The Nancy Bentley Papers
Date Span: 1881-1966. Bulk Date Span: 1881-1891.
The papers of Nancy Bentley consist of correspondence sent to Bentley by Mary Martha Truman and Margaret Ellen Truman Noland from 1882 to 1891. The correspondence documents personal developments in the life of Mary Martha Truman and her relations with family and friends. The papers also include notes concerning the letters, correspondence regarding the collection, and photographs.
Size: Less than one linear foot (about 400 pages).
[ Top of the page | Administrative Information | Biographical Sketch | Collection Description | Series Descriptions | Folder Title List ]
Due to the nature of the correspondence between Mary Martha Truman
and Nancy Bentley, what exists provides little information as to the
biographical details pertaining to Nancy Bentley.
The papers of Nancy Bentley consist mostly of letters written by Mary Martha Truman to Bentley between 1882 and 1891. The collection also contains notes regarding the letters as well as nine photographs of Mary Martha Truman and her friends at Stephens College, which she attended during the years 1880 to 1882. A 1966 letter from Nancy Bentley’s nephew, Jordan R. Bentley, to Harry S. Truman describing the finding of these letters is included in the collection, along with Truman’s reply. Mary Martha Truman was the youngest sister of John Anderson Truman, the father of Harry S. Truman. During the period of their correspondence, Mary Martha lived for the most part in the Kansas City area or in such western Missouri towns as Lamar and Harrisonville. Her friend Nancy Bentley resided in Forest Green, Missouri.
The collection consists of two series, a Correspondence File and a Subject File. The Correspondence File makes up the bulk of the collection and consists of fifty-six letters or postcards from Truman to Bentley, along with two letters from Margaret Ellen Truman Noland, Mary Martha’s sister. This series is digitized in its entirety and available online. Almost all of the letters are handwritten, and describe various aspects of Mary Martha Truman’s life. She discusses classmates she and Nancy had in common, and reminisces about the times they spent together attending Stephens College in Columbia, Missouri, where they were roommates. Mary Martha offers insight into her career as a teacher as well as the frustrations that accompanied her responsibilities. Occasionally, she expresses discouragement with the profession and a lack of interest in continuing further. Most letters are filled with her dreams of finding a suitor and the dissatisfaction associated with being an unmarried school teacher in the late nineteenth century. The early letters in the collection have a much more optimistic tone; however, as the years pass by, Mary Martha comes to the realization that she may never marry. Often complaining of loneliness, she discusses the different suitors she established relationships with but who unfortunately passed her by. Mary Martha focuses some of the letters on her health, family, faith and acquaintances. In addition, she follows Nancy Bentley’s romantic endeavors and frequently encourages her to visit so that she can match Nancy with her male friends and relatives. Nonetheless, the letters toward the end contain frequent complaints by Mary Martha about her life experiences.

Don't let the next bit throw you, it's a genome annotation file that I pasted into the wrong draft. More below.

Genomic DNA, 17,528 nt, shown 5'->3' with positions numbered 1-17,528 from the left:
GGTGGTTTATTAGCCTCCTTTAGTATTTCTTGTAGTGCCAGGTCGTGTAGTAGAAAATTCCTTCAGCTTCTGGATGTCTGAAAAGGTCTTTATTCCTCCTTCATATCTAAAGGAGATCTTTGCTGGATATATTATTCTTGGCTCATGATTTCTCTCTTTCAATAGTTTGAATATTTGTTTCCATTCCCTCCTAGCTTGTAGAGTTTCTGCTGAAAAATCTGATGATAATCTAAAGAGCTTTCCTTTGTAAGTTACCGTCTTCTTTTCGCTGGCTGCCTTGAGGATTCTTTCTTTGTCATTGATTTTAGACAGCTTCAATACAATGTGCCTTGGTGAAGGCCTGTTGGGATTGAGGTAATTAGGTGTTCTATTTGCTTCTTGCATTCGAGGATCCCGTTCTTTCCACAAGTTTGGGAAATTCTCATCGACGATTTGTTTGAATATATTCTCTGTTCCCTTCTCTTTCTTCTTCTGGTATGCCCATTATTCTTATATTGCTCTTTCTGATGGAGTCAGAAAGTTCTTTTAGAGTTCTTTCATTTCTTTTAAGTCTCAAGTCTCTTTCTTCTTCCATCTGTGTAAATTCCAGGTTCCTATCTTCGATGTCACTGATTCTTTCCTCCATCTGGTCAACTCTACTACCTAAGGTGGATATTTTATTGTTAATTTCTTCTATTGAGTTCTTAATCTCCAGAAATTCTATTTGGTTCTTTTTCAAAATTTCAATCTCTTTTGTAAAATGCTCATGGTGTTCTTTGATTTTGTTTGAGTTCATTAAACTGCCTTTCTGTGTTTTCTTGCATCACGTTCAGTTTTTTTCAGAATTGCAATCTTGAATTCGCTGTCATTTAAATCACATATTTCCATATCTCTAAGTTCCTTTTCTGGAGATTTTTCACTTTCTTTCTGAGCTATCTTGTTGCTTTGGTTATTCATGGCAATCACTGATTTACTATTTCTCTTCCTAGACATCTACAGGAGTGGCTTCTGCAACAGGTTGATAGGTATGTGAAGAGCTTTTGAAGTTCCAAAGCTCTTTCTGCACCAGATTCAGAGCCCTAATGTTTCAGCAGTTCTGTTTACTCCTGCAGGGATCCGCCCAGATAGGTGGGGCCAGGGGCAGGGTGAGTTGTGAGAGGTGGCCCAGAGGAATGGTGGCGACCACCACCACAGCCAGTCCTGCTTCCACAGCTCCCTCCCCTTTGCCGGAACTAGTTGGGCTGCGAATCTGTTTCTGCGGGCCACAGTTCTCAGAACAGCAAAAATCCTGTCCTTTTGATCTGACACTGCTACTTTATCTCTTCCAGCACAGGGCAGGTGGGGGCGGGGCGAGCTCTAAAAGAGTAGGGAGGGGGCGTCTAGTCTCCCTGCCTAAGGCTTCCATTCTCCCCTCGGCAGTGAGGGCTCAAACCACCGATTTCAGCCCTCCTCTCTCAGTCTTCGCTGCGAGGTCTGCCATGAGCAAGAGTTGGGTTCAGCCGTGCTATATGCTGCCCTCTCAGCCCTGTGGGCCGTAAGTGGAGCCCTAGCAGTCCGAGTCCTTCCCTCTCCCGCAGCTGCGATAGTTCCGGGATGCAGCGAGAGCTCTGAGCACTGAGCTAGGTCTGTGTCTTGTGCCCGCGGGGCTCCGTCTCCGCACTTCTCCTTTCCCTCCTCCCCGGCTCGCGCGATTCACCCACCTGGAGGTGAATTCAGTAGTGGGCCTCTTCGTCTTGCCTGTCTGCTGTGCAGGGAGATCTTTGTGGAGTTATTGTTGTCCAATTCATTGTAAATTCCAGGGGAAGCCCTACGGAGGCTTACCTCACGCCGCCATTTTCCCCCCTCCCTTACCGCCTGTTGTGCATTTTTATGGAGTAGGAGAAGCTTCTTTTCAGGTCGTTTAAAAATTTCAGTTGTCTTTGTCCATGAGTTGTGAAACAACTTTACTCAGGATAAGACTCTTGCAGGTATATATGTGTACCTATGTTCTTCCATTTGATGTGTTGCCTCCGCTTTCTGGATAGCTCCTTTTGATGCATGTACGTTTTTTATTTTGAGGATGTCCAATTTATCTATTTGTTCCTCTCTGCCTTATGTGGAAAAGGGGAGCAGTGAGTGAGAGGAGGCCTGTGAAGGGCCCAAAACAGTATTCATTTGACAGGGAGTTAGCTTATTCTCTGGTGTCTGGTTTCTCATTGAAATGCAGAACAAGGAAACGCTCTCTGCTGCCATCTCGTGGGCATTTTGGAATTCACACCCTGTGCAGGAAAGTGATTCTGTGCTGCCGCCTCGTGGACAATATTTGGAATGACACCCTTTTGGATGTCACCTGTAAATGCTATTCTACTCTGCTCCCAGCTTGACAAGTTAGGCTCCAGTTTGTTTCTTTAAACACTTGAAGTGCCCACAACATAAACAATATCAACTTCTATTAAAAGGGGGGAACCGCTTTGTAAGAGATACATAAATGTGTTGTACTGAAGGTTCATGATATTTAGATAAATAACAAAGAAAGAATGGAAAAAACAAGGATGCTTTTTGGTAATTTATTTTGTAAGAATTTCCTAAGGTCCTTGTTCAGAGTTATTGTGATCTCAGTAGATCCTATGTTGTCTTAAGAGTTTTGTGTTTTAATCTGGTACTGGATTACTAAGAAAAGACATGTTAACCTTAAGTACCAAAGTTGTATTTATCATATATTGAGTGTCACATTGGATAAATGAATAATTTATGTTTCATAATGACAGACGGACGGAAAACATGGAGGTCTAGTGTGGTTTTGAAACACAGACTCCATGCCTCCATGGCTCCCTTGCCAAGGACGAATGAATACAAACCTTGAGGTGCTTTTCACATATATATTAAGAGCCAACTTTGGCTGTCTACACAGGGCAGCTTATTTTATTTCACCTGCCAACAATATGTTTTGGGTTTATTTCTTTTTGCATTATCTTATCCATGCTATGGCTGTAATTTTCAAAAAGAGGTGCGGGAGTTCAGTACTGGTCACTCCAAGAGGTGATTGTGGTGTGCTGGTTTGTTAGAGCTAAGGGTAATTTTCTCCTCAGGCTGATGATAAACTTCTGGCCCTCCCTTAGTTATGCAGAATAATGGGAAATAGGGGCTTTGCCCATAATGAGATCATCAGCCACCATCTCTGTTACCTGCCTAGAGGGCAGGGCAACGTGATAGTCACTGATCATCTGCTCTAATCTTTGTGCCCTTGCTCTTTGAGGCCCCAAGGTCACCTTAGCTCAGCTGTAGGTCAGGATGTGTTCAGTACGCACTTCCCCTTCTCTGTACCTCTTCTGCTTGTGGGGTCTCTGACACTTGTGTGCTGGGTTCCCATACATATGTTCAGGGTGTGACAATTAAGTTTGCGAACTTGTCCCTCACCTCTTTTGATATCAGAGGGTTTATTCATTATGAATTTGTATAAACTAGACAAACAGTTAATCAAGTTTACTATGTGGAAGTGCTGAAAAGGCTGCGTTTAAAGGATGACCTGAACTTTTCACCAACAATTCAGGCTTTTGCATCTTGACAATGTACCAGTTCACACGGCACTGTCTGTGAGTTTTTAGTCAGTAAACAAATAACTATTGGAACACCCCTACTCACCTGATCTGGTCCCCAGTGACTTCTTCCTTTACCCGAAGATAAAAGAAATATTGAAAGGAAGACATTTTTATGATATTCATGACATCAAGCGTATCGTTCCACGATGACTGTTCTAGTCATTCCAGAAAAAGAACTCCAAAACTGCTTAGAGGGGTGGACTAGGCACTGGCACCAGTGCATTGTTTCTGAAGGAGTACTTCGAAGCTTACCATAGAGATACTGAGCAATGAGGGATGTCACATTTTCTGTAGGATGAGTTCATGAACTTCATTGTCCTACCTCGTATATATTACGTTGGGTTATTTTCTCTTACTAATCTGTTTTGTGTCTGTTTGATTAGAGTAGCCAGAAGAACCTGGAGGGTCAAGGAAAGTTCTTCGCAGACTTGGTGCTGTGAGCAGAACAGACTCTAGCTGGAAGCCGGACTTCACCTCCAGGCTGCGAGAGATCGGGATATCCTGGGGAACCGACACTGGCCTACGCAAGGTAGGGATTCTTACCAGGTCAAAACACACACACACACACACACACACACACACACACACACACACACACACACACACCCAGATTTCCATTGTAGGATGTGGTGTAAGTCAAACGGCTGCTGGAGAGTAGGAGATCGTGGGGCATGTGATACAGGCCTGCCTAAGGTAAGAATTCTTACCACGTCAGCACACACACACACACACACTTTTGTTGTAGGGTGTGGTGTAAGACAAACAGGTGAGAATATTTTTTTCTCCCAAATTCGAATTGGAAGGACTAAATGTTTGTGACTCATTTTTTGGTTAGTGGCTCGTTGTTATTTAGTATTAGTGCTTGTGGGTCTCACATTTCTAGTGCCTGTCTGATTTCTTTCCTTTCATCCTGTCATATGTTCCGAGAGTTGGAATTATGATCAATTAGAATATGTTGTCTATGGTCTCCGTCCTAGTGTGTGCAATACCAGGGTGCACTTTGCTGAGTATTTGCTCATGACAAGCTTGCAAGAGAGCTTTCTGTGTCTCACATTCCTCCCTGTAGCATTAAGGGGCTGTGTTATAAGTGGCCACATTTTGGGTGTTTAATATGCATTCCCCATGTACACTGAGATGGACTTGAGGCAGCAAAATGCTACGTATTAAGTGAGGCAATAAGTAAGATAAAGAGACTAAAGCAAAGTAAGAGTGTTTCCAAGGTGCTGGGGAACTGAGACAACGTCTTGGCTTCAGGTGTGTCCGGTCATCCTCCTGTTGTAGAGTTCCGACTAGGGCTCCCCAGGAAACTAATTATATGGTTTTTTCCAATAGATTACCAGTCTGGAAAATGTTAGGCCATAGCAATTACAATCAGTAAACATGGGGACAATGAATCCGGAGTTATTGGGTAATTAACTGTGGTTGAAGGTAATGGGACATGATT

One especially significant letter is dated April 7, 1885, and was written from Harrisonville, Missouri, where Mary Martha was staying with her brother John Anderson Truman and his wife, Martha Ellen Truman. "Baby is real sick now," Mary Martha writes, "he is so cross we can't do anything." The baby was Harry S. Truman, then almost a year old. This is believed to be the earliest written description of the future President.
The Subject File contains correspondence between Jordan Bentley and former President Truman regarding the collection, as well as brief notes explaining references in the letters and providing related biographical information. These notes were prepared by Ardis Ragland Haukenberry, the niece of Mary Ethel Noland. Both women helped with the acquisition and arrangement of the collection. Mary Ethel, the daughter of Margaret Ellen Truman Noland, acted as the family's historian and genealogist. Also included in the Subject File are copies of nine photographs of Mary Martha Truman and others, most of which were taken during her years at Stephens College.
More information concerning Mary Martha Truman is available at the Truman
Library in the papers of Mary Ethel Noland, which
include a diary Mary Martha kept during her visit to the Columbian Exposition
(World's Fair) in Chicago in 1893.